Five long years of protests, violence, suffering, bloodletting, proxy wars, fresh hopes marooned on jagged deceptions, untold misery, the barbarity of pseudo-religious claims, and the cheap venom of human beings pitted against each other.
Who would have thought that the expectations of five short years ago, in Syria and across a cobwebby and top-down MENA region, would produce so many deaths let alone so much bereavement, pain, duplicity, mendacity or frustration?
Why is the yearning for a loaf of bread, or a shred of dignity for that matter, so objectionable? Are citizenship rights so threatening to the entrenched ruling elites? How did a prayer that the wholesale oppression of societies would yield to an openness that is respectful of human beings - or more accurately of non-citizens carrying passports - metamorphose into grim killing machines? Disappearances are rife, the gaols are full of dead captives, and torture is the quotidian bread of some governors. The penury of fundamental values - that graze the soul as much as the hit the pocket - cast their penumbras over ordinary let alone disempowered or marginalised citizens.
Yet, this is where the MENA region finds itself today. Bluntly, it is in the throes of a counter-revolution where rulers are - slowly, slyly - retaking the initiative and regaining the momentum. Regional and global powers are also pawning the lives of millions of MENA inhabitants and the art of impunity has reached an even higher screeching zenith. And those oppressive and heavy-handed measures marketed as corrective tools for 'stability' or 'security' are together feeding even more sinister and odious ideologies that are in turn being peddled as religion but in truth drag us into obscurantism.
Nowhere is this clearer than across Syria today. The country has been buckling under 5 years of merciless and oft-virulent violence. Only last week, Aleppo - the commercial hub of Syria and its ecumenical cradle - was being cowed down by those who are bereft of humanity. Niccolò Machiavelli would edit his 16th-century political treatise, The Prince, and add a few chapters on the new-old ways in which human beings can be bartered on the bloodied altar of self-interest.
But this latest orgy of violence in Syria - one that pits a bloody regime supported by its ravens against an equally murderous conglomeration of nihilistic militias - is paving the way for a game-changer in Syria. No longer can one find the cosiness of international law concepts such as R2P or safe havens. No longer can one invest in the pretence of politicians issuing sterile condemnations since such verbose niceties now lie buried under the collapsed walls of Aleppo. The Syrian army, supported by Russians overtly and Iranians less covertly, aims to retake a narrow strip of Aleppine territory to help it lay siege to the heretofore rebel-held part of Aleppo and encourage its depopulation - a demographic and confessional re-mapping of the country. And once this is achieved somehow, the Assad regime would then control the 5 key western cities of Syria nearer the Mediterranean. This also means that Staffan de Mistura's flailing attempts at a political solution would lapse and the military option would nakedly supplant the political avenues. One result is that the regime would then sit back while the West fights not only the terrorists of Daesh or Al-Nusra (that Syria has nurtured anyway) but also the 'moderate' rebels who have become a political nuisance. The Russian chess game in Syria was skilful: it strengthened its dominance, overshadowed a commitment-averse US president and made the UN-Geneva talks even more redundant. Putin checkmated Obama, and Russia checkmated the West, even if we still splutter otherwise.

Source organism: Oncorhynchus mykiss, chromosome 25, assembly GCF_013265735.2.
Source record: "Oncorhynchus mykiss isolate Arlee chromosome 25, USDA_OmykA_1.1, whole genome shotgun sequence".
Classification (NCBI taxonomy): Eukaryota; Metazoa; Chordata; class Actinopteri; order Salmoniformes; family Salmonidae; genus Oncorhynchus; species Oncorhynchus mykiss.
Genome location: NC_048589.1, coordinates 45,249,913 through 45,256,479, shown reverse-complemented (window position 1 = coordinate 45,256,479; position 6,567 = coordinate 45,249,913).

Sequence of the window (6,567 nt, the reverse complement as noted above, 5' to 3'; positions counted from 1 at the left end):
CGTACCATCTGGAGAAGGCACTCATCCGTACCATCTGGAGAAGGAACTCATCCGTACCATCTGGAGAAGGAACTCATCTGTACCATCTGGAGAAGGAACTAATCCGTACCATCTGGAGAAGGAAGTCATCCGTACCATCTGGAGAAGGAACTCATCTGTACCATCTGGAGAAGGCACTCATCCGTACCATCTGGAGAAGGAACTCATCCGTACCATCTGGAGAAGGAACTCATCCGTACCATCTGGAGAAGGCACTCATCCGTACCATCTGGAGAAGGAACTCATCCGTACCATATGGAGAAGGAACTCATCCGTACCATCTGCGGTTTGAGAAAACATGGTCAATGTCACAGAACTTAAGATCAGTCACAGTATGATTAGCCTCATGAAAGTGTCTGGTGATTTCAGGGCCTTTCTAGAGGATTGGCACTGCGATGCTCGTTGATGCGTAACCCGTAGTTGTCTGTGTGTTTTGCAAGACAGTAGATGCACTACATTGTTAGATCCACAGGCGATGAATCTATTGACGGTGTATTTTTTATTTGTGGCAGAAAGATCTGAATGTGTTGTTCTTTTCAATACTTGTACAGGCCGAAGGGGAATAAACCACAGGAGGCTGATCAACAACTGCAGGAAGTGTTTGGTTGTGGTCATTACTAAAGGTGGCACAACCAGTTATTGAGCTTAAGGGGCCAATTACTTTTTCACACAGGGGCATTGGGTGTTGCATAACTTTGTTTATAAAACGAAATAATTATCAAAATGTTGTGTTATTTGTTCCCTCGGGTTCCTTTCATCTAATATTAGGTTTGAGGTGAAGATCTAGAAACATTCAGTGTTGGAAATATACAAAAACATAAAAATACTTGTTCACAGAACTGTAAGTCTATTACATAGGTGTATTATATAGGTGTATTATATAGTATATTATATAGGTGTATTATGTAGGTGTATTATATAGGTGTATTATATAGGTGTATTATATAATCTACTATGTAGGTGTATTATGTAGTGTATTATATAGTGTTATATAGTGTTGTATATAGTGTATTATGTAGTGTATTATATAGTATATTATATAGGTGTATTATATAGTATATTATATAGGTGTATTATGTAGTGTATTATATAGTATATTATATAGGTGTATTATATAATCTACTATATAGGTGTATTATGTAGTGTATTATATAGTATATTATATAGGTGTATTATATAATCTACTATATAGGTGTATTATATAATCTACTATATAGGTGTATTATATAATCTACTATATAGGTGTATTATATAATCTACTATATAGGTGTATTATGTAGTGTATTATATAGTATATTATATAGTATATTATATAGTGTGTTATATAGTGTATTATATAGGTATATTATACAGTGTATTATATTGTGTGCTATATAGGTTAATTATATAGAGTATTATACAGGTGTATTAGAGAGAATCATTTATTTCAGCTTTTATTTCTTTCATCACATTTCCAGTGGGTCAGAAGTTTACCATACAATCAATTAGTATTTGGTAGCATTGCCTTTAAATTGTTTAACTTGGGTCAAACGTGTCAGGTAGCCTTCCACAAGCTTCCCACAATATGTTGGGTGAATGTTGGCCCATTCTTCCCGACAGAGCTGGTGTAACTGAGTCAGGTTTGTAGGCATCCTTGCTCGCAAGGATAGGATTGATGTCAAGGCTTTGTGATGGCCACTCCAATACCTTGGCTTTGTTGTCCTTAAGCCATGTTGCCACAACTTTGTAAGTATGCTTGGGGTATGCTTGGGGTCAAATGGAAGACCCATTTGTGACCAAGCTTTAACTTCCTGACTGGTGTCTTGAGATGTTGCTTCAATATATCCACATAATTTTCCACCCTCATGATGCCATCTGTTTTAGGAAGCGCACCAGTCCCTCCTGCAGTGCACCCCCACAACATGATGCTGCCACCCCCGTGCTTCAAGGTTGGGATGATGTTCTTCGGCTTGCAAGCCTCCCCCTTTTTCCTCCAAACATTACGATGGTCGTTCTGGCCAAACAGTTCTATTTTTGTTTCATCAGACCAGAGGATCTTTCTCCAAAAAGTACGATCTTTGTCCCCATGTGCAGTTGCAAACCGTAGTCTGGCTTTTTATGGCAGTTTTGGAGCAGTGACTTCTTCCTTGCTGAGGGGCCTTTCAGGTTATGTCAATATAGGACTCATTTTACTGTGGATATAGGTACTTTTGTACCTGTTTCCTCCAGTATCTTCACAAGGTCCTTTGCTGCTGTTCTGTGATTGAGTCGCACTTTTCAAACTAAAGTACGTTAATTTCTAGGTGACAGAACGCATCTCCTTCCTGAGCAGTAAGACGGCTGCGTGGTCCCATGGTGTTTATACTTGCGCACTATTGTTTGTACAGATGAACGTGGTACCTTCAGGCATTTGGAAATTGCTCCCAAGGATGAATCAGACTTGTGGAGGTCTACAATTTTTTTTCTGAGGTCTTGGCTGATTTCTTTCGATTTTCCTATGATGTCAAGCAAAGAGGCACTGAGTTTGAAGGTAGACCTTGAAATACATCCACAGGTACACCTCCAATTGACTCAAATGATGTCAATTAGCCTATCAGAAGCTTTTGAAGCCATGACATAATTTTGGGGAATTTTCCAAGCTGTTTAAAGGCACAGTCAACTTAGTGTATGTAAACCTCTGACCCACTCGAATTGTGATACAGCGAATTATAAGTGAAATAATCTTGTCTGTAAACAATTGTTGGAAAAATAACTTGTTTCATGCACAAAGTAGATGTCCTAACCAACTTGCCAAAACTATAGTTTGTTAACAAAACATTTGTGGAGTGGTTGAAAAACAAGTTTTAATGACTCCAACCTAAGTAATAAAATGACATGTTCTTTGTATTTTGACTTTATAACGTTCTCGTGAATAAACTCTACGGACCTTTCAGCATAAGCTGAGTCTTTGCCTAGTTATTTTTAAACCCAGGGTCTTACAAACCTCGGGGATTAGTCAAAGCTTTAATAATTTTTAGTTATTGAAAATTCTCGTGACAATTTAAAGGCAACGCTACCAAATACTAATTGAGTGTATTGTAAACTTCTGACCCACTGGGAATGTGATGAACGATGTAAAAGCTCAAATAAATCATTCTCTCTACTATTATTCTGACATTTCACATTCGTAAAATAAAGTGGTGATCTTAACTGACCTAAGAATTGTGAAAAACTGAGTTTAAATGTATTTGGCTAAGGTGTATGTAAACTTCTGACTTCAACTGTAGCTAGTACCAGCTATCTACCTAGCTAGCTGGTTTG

The consequence, paradoxically, is a Syria today whose future has become even darker and a country that might well end up being federated officially or else fragmented unofficially. Were it that we had acted earlier, and differently, rather than turn our backs on the irenic aspirations of millions. The irony is that the old democracies of the world had lamented for decades that the Arab masses are too somnolent and lazy, or else too incompetent and uneducated, to rise up and seek or reclaim their rights. Yet when they did just that, first in Tunisia, and then in Egypt, Libya, Syria or Yemen, we both expired their aspirations with interventions such as in Iraq or Libya, or else we opted to stay out like in Syria.
So is this the dystopian end of hope as I understand it for Syria?
Despite many reversals and disappointments, I really do not think this is the end of hope. True, this is the end of the 'Arab Spring' as we dubbed it in 2011, and I would even argue that this chapter has been lost by those who were idealistic enough to struggle for a better future. Yet, I have often stated publicly that the genie in the MENA region has come out of the bottle and it will not easily be lured back in. This is why I also believe that the awakened albeit wounded masses across a vast region cannot surrender at this hurdle. After all, they have lived a re-Nahda moment of their own making, no matter how tenuous or ill-defined, and it is plain that the new-old regimes in the MENA countries - from Egypt to Iraq - are losing their lustre anew. So ordinary MENA-ers will once again face future challenges in order to gain the elemental right to carry MENA passports worthy of genuine citizenship rights.
And when that day comes - tomorrow or in a decade - I hope we will assist with the reconstruction of their hopes as much as their country too.Suggest a correction